On Grief

In my backyard, there’s a patch of dirt that absolutely refuses to grow grass. I say “patch,” but truthfully, it’s probably sixty percent of the total backyard area. When it rains, the dirt patch becomes a mud patch. It’s treacherously slick when wet and takes days to dry out. I never paid it much attention until it became The dirt patch. I didn’t appreciate the grass that grew in spite of the Texas heat. It was only a fact; quite literally, just a part of the scenery.

Years ago, we had our siding replaced. During the replacement process, the contractors left debris on the grass. Trash not taken care of immediately has a way of multiplying and traveling. To this very day, I can go into the dirt patch and find leftover old siding pieces that the dirt patch has claimed for its own. That grass underwent trauma for weeks during the construction until, finally, it ceased to exist.

Two years ago, my best friend died. Her death was expected, but sudden. The trauma rolled over me in waves until, like the grass, I ceased to exist. Some might call it dissociation. Others might say it was a depressive episode. I was a specter in my own life, fighting against the void that constantly threatened to drown me.

Months flipped by like too-slow frames in an old movie, and I hardly noticed their passing. Holidays came and went in a flurry of uncomfortable stares and “how are you doing?”s. I found out quickly that many people who asked, though well-meaning, didn’t want a truthful answer. I fell back on “I’m fine”s and plastered-on smiles followed by escapes to the bathroom.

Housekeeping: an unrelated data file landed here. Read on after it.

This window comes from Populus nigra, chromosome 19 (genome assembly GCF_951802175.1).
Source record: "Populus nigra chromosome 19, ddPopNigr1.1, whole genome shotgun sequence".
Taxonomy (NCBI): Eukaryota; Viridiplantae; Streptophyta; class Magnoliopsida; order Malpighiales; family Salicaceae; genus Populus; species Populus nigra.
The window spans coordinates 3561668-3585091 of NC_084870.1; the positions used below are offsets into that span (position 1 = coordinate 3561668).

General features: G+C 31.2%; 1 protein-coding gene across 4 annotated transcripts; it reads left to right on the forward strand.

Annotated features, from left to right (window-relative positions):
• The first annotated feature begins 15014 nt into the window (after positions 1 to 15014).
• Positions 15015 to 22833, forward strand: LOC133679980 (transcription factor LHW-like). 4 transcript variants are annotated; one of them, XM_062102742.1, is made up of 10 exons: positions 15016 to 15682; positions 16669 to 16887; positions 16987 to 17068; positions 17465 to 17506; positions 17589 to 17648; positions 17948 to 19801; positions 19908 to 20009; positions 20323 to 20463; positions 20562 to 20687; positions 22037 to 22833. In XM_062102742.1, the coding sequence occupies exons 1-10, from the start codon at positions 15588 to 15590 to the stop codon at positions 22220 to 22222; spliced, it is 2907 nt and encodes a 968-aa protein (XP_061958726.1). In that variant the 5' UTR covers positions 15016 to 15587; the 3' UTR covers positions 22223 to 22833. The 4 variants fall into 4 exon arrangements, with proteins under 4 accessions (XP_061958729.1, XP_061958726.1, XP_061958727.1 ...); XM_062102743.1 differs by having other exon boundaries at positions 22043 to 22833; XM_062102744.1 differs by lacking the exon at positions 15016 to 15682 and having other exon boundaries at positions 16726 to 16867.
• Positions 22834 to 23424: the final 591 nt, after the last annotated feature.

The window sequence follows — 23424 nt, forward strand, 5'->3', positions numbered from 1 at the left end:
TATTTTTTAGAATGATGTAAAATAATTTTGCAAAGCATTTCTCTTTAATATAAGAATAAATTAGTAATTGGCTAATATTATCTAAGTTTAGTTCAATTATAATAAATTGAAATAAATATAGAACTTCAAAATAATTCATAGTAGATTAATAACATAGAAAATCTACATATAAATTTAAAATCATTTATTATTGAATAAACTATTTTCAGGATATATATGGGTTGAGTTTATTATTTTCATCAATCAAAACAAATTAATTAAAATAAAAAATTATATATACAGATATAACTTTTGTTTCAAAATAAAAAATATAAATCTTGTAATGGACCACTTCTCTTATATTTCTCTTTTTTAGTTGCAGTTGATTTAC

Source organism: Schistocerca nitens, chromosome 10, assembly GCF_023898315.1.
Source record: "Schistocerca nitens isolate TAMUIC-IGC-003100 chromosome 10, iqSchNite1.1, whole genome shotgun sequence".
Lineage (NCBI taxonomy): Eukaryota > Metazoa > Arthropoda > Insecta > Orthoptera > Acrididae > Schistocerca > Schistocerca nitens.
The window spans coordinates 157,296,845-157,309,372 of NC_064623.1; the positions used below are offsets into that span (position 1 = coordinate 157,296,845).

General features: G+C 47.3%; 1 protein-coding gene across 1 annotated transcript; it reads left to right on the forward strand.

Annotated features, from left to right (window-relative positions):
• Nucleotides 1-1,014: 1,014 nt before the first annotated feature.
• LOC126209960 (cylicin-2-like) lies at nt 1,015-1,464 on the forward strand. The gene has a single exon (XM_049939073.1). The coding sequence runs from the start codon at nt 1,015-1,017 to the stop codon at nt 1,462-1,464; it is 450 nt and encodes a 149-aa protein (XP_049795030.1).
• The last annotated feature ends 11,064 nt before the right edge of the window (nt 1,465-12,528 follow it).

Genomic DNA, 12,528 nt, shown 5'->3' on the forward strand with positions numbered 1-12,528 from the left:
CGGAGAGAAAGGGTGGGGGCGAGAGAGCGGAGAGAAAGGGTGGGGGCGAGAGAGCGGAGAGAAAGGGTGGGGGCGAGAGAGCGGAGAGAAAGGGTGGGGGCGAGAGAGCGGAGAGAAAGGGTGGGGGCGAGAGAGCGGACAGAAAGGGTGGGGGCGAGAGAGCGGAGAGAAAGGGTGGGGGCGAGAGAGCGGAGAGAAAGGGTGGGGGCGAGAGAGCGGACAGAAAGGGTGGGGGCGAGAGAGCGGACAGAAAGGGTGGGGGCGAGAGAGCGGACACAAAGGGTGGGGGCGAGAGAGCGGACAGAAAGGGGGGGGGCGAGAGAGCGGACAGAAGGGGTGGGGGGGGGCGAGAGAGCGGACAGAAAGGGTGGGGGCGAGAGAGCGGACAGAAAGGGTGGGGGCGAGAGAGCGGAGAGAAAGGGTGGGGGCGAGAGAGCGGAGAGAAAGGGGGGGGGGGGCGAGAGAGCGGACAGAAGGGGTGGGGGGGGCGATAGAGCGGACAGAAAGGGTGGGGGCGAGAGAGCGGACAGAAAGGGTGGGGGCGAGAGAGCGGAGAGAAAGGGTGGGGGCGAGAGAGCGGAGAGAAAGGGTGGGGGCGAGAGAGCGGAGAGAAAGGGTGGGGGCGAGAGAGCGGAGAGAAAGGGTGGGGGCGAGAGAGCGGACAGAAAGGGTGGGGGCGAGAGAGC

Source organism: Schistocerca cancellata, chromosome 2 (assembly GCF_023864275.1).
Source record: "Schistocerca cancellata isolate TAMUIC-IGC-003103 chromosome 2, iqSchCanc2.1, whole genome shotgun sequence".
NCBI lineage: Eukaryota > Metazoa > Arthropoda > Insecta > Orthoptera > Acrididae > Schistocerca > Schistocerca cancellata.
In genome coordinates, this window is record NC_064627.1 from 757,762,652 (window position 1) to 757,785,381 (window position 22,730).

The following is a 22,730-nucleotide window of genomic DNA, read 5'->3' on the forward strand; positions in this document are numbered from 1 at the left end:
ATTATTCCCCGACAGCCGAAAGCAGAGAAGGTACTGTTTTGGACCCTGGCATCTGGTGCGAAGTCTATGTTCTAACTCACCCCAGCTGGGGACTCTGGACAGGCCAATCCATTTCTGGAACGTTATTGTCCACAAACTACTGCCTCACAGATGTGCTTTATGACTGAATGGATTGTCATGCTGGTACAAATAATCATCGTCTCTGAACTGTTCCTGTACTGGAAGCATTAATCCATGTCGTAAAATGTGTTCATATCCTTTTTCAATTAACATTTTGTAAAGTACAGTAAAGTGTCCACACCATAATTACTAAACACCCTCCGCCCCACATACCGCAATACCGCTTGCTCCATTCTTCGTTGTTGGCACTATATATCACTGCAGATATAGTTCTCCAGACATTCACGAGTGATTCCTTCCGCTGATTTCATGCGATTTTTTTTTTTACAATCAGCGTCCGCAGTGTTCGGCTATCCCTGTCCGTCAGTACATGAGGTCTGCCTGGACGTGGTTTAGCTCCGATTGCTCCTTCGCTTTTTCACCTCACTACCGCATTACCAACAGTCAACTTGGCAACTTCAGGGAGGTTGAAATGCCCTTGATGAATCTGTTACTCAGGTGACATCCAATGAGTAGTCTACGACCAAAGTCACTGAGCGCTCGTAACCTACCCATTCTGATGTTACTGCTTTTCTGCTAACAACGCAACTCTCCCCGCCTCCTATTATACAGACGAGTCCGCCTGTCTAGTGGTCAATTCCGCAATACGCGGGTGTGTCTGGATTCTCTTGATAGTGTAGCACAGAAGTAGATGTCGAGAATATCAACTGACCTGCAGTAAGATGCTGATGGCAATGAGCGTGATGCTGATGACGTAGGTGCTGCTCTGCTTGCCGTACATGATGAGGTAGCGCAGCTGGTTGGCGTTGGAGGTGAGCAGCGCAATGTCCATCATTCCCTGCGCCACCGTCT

I would stare at my reflection without recognizing the face looking back. She was a stranger. Someone I’d seen a few times, maybe in passing at the grocery store or at a yoga class. Had her eyes always been that color? Had she always been so pale? When was the last time she’d slept though the night? My cheekbones strained at my thinning skin and I wondered if I’d eaten.

Time is a heartless teacher, and she drove ever forward. She hardened me, closed me off. In some ways, I felt betrayed by such a sudden death, as though it was a personal offense. In truth, I wasn’t owed anything by a woman on her deathbed. I’m still not owed anything. But in the stillness of night while the world around me sleeps, I still feel the ghost of that old hurt settle into the bed beside me.

I found days difficult to navigate; it was as if the earth had shifted on its axis but no one told me. My own self-imposed writing deadlines, dutifully met in the past, came and went with nothing to show for them. Projects fell to the wayside. My husband stood sentry, concerned for me but letting me have space, making sure I was cared for while I weathered the storm raging inside me.